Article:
The cynical person in me wants to play dance music whack-a-mole. For every artist with a nice soft voice, an R&B slant, and a perfectly remixable sound, I want to smack back down into the hole they crawled out of. Most of them are talentless and cookie-cutter, and we certainly don’t need another Ellie Goulding or Calvin Harris.
Jess Glynne has a lot going for her. She has that sassy broad appeal. The kind that brought Jessie J to fame in 2011 with her rambunctious breakthrough single, “Price Tag,” or the kind that made Charli XCX a mainstream household name with “Doing It,” featuring another sort of cookie-cutter pop & b artist Rita Ora. Some singers just lack the charisma.
Regardless, Glynne can easily be dismissed as another forgettable dance-pop artist, and the argument is not totally unfair. Her rhythm is spot-on in melancholy R&B songs such as “Saddest Vanilla,” but she flounders into “ohhhhs” and “yeahhhhsss” in “No Rights No Wrongs.”
The songs do run together even after multiple listens, which leans further credence to the fact that these artists do not need to release full-lengths, despite the fact that it’s probably welcomed and an easier business sell.
Not to mention, at least she put out a full album. Her debut I Cry When I Laugh hits all the right notes. An acoustic tune to change the pace. A saucy little closer. And enough beepboops and lyrics about bad ex-boyfriends and boys that she learned a whole hell of a lot about self-confidence from.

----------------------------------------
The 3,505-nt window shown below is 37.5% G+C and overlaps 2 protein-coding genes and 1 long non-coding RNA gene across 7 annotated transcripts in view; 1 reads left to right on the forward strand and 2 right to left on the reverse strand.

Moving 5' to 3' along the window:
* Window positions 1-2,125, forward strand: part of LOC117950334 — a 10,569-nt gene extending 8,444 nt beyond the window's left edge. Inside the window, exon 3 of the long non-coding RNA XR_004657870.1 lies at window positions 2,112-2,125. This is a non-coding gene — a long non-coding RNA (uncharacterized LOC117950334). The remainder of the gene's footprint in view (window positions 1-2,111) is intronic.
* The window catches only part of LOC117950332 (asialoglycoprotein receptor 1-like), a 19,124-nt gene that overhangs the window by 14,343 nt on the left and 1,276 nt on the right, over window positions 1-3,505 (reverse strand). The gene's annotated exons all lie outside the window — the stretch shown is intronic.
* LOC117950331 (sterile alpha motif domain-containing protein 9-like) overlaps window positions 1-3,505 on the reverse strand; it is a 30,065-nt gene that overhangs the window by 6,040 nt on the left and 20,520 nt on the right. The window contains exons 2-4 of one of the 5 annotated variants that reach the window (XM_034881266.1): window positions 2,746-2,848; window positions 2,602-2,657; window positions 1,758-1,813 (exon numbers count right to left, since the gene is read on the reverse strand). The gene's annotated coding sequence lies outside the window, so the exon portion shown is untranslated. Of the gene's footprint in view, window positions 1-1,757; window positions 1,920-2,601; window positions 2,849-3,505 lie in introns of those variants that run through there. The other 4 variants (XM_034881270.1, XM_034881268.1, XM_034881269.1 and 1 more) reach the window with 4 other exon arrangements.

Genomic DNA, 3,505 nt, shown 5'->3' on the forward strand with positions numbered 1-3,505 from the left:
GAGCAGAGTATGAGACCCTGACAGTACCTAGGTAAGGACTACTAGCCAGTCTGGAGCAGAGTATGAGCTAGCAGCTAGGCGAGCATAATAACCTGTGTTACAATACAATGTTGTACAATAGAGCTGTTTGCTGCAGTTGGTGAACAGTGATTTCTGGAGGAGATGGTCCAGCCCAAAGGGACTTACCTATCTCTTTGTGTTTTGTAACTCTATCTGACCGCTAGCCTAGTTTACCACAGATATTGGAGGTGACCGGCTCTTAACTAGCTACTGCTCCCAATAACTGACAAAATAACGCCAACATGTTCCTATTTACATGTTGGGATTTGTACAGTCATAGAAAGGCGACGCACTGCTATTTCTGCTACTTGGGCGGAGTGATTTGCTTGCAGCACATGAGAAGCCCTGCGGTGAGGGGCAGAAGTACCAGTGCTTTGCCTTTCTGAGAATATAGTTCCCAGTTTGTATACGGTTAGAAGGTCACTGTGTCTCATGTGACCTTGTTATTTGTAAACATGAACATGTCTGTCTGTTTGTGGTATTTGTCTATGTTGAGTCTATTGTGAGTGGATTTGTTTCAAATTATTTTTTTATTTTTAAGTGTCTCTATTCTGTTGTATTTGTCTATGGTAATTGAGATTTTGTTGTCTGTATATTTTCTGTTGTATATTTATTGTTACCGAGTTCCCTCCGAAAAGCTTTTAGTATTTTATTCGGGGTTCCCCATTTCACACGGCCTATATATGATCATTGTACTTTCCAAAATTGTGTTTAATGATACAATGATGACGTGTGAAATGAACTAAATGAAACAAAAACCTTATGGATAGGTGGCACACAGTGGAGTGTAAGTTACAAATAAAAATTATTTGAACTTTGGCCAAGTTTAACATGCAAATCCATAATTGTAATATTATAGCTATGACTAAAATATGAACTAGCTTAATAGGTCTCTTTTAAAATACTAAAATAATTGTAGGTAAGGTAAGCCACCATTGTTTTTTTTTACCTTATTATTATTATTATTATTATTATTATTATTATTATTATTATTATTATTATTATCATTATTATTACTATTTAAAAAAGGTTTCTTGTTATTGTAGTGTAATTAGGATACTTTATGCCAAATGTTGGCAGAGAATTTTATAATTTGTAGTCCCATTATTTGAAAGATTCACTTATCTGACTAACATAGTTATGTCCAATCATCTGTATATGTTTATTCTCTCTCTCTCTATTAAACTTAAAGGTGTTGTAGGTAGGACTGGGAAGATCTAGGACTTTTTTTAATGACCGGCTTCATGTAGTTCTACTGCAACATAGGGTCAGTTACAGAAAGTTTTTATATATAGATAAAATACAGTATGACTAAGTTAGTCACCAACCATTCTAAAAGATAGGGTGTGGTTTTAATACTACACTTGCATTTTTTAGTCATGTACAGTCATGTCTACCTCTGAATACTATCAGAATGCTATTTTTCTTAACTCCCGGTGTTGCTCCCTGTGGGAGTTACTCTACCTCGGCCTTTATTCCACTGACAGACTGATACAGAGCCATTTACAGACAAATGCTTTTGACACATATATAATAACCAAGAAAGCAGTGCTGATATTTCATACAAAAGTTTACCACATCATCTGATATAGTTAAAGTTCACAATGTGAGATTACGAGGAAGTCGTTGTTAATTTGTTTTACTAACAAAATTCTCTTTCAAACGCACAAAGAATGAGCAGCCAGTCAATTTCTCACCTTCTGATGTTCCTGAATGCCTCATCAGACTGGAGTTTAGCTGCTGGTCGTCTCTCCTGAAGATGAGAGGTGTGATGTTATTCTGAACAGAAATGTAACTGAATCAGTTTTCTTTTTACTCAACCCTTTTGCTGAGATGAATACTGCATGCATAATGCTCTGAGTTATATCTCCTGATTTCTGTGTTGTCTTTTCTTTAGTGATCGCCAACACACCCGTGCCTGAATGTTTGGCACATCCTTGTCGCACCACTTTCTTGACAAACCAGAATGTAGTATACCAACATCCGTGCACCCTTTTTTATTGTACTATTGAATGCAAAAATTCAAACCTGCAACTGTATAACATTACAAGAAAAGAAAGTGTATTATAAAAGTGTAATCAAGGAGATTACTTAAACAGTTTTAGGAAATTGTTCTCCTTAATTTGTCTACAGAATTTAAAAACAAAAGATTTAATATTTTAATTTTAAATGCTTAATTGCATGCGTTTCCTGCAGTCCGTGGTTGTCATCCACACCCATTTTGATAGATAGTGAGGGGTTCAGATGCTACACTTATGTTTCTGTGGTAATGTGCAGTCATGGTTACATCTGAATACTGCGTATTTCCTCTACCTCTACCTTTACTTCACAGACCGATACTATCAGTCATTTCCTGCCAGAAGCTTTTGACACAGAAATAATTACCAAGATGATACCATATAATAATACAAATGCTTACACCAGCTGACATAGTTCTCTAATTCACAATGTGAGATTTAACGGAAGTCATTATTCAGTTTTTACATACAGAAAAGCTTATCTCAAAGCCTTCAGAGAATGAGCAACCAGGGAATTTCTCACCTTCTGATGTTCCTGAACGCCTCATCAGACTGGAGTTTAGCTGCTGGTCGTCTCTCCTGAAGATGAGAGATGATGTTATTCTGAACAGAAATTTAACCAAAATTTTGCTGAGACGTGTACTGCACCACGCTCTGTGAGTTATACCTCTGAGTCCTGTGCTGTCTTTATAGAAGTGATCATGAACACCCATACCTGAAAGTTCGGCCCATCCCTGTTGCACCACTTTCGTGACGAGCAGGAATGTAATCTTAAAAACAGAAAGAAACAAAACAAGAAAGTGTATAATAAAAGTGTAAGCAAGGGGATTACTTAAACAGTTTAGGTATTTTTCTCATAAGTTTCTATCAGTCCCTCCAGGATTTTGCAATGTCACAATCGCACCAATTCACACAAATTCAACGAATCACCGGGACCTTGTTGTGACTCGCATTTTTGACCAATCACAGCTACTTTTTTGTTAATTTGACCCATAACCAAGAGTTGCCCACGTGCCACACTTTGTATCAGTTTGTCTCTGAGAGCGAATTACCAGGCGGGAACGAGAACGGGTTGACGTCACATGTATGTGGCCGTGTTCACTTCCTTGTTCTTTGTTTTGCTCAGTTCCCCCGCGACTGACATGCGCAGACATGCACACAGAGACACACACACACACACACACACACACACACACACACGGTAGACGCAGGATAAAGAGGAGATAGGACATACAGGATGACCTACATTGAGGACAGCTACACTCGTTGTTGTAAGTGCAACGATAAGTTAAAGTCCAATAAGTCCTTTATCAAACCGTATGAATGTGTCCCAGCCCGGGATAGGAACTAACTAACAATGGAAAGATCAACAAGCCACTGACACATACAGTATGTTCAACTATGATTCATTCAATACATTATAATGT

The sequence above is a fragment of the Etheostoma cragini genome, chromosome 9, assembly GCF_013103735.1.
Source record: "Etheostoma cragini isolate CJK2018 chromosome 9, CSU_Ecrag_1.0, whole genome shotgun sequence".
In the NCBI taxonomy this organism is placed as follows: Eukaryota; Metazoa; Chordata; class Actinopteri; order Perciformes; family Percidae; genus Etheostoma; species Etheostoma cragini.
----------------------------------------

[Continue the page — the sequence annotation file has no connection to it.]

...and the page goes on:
It is all standard fare, but she makes it fun, and that is more than can be said about many pop artists that recycle everything to the point where it becomes self-parody- and it’s painfully boring.
But, her voice has this enlightening float about it that is more reminiscent of Adele. Fortunately, she has a nice breakneck pace more similar to Rihanna, which makes her perfect filter for a good remix. Unlike, of course, that terrible dance remix of Adele’s “Hello” that is unsurprisingly a thing. It is simply that Jess Glynne has the vocal chops without being melodramatic or slow.
In the end, Glynne has a charismatic flourish, and enough substance to make a surprisingly engaging dance-pop collection in “I Cry When I Laugh.” It should come as no surprise that mega-remix mastermind and non-album maker Tiesto put his stamp on her tune, “Take Me Home.” It should also come as no surprise that there was already enough of a dance skip and pulse to make the remix redundant. Jess Glynne doesn’t need a DJ to give her tracks some kick. She has enough sense and rhythm in her own material to keep the floor moving.